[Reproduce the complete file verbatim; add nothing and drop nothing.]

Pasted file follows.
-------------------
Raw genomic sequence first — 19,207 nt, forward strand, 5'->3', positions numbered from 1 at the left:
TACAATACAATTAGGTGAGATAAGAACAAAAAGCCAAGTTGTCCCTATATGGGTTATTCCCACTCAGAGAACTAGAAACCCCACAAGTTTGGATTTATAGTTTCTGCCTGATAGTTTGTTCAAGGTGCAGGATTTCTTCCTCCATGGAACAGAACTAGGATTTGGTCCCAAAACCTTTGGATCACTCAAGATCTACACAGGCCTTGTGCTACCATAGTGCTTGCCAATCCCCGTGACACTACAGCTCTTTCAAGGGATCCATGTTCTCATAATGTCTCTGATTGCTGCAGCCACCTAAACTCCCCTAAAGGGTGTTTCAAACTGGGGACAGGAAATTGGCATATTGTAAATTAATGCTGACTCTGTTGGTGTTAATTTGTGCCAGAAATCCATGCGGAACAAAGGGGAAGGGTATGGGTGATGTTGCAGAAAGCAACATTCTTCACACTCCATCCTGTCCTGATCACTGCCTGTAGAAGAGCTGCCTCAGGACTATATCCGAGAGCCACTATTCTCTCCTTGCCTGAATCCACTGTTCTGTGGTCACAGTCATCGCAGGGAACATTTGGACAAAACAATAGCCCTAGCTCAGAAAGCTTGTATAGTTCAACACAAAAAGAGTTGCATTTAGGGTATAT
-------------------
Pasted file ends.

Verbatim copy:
Raw genomic sequence first — 19,207 nt, forward strand, 5'->3', positions numbered from 1 at the left:
TACAATACAATTAGGTGAGATAAGAACAAAAAGCCAAGTTGTCCCTATATGGGTTATTCCCACTCAGAGAACTAGAAACCCCACAAGTTTGGATTTATAGTTTCTGCCTGATAGTTTGTTCAAGGTGCAGGATTTCTTCCTCCATGGAACAGAACTAGGATTTGGTCCCAAAACCTTTGGATCACTCAAGATCTACACAGGCCTTGTGCTACCATAGTGCTTGCCAATCCCCGTGACACTACAGCTCTTTCAAGGGATCCATGTTCTCATAATGTCTCTGATTGCTGCAGCCACCTAAACTCCCCTAAAGGGTGTTTCAAACTGGGGACAGGAAATTGGCATATTGTAAATTAATGCTGACTCTGTTGGTGTTAATTTGTGCCAGAAATCCATGCGGAACAAAGGGGAAGGGTATGGGTGATGTTGCAGAAAGCAACATTCTTCACACTCCATCCTGTCCTGATCACTGCCTGTAGAAGAGCTGCCTCAGGACTATATCCGAGAGCCACTATTCTCTCCTTGCCTGAATCCACTGTTCTGTGGTCACAGTCATCGCAGGGAACATTTGGACAAAACAATAGCCCTAGCTCAGAAAGCTTGTATAGTTCAACACAAAAAGAGTTGCATTTAGGGTATAT